Seen in → No.140
In another example of “software is not eating the world, it’s making new hybrids possible,” this piece looks at how the internet is opening new possibilities for tabletop games and making them accessible to new publics. “The next generation of tabletop games will diverge from tradition in four key ways: livestreaming, user-generated content, audio-first experiences, and online community platforms.” Basically; people can learn on their own using livestreaming, Youtube, and podcasts; find groups to play with from a much larger pool; experience the games in new forms (audio, for one); and once together they can create orders of magnitude more content for themselves then they could with one group in a basement.
Intersect this with video games becoming bigger than Hollywood (old story), game engines being used to create tv series and movies, and gamification being used everywhere, and you start having a whole lot of different domains touching and overlapping, cross-breeding through their common digitalization.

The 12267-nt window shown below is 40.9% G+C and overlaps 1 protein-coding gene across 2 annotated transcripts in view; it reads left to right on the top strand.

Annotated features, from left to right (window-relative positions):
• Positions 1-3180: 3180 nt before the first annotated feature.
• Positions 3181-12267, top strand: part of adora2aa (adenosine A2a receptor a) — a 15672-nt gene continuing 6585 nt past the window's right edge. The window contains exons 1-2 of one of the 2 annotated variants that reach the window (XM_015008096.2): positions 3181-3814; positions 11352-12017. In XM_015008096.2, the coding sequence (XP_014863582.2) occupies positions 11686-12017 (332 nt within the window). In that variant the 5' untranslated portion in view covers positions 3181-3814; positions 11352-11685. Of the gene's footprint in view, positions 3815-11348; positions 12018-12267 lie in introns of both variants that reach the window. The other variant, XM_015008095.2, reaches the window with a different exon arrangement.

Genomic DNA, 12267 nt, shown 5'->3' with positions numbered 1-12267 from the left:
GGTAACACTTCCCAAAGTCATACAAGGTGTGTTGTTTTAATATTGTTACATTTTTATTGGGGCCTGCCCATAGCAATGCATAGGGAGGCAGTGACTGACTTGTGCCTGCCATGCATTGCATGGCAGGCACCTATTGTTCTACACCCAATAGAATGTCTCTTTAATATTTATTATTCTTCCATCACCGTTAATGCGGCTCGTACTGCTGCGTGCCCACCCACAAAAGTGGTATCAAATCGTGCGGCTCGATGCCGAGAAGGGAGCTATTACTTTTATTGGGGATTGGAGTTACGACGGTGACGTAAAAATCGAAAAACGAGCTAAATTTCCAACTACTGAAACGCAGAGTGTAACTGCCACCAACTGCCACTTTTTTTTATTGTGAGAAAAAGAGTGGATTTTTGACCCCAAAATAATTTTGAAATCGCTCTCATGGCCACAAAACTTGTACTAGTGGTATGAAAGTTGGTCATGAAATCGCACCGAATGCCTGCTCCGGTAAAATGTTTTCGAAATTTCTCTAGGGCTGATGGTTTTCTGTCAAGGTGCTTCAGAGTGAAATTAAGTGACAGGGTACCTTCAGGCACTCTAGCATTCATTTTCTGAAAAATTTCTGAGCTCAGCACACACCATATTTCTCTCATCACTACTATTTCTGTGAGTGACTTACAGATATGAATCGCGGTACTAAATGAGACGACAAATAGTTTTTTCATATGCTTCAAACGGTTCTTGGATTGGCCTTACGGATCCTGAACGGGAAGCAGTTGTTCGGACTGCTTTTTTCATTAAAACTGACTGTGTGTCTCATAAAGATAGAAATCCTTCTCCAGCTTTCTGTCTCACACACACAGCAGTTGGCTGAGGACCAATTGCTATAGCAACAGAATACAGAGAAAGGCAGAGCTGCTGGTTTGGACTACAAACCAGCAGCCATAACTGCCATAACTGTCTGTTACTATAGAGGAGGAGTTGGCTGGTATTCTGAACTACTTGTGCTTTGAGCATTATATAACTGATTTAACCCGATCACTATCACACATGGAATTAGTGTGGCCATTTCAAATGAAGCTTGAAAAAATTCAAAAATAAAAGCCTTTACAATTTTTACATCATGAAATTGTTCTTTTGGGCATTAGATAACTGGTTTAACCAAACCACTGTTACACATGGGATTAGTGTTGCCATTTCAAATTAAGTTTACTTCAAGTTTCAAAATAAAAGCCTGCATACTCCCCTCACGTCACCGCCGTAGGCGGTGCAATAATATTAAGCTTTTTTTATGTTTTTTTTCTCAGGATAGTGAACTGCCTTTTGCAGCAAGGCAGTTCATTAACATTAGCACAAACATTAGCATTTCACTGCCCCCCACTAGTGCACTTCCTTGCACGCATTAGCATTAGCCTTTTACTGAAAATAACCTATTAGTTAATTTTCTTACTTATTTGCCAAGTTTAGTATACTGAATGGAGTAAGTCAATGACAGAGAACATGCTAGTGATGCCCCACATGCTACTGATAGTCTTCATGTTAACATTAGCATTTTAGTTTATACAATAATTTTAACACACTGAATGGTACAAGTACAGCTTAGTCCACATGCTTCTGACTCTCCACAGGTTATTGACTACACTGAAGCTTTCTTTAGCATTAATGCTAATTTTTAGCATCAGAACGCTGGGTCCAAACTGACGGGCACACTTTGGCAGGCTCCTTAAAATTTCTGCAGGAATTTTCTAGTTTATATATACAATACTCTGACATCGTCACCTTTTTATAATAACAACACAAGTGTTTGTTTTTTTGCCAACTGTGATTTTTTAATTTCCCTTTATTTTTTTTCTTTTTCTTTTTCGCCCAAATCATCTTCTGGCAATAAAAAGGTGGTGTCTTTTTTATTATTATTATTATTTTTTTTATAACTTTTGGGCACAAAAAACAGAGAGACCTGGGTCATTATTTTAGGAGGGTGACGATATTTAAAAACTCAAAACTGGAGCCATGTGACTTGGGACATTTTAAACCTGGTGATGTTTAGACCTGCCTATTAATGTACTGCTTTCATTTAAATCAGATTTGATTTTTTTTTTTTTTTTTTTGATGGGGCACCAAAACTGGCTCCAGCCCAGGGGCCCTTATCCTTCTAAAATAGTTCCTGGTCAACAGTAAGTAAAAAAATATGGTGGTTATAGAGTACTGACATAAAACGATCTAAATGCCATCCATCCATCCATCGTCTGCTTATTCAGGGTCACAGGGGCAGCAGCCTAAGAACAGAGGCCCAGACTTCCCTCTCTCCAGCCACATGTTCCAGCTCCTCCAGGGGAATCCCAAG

For an adjacent hybrid, see my members’ Dispatch about the Metaverse, now unlocked for all.
[T]he next generation of games goes a step further, integrating tools such as live-streaming, user generated content (UGC), audio products, and community platforms. This digital transformation is reinventing the way we learn, play, and connect with one another over tabletop games. […]
Today, chess consistently trends as a top 30 game on Twitch in terms of hours watched, topping even AAA heavyweights such as Starcraft 2 and the recently released Ghost of Tsushima. […]
Through these streams, D&D has managed to capture a fresh audience. Total hours of D&D streamed has doubled every year since 2015. Last year, viewers watched 20 million hours of D&D on Twitch alone. […]
On the Alexa platform alone, there are over 10,000 audio games in the “Knowledge and Trivia” section, most of which are adaptations of parlor games. Classics such as Trivia, Scattergories, and Would You Rather are perennially popular. Song Quiz is a “name-that-song” trivia game with a cloud-based music library that is constantly updated with new songs. […]
Over the past decade, these platforms have been able to stitch together fragmented groups into a connected online community. The official DnD subreddit counts over 2 million members; the MTG subreddit counts over 500,000. There are more than 4,500 Discord servers dedicated to D&D or Magic, where tens of thousands of players chat with each other about their favorite cards and campaigns.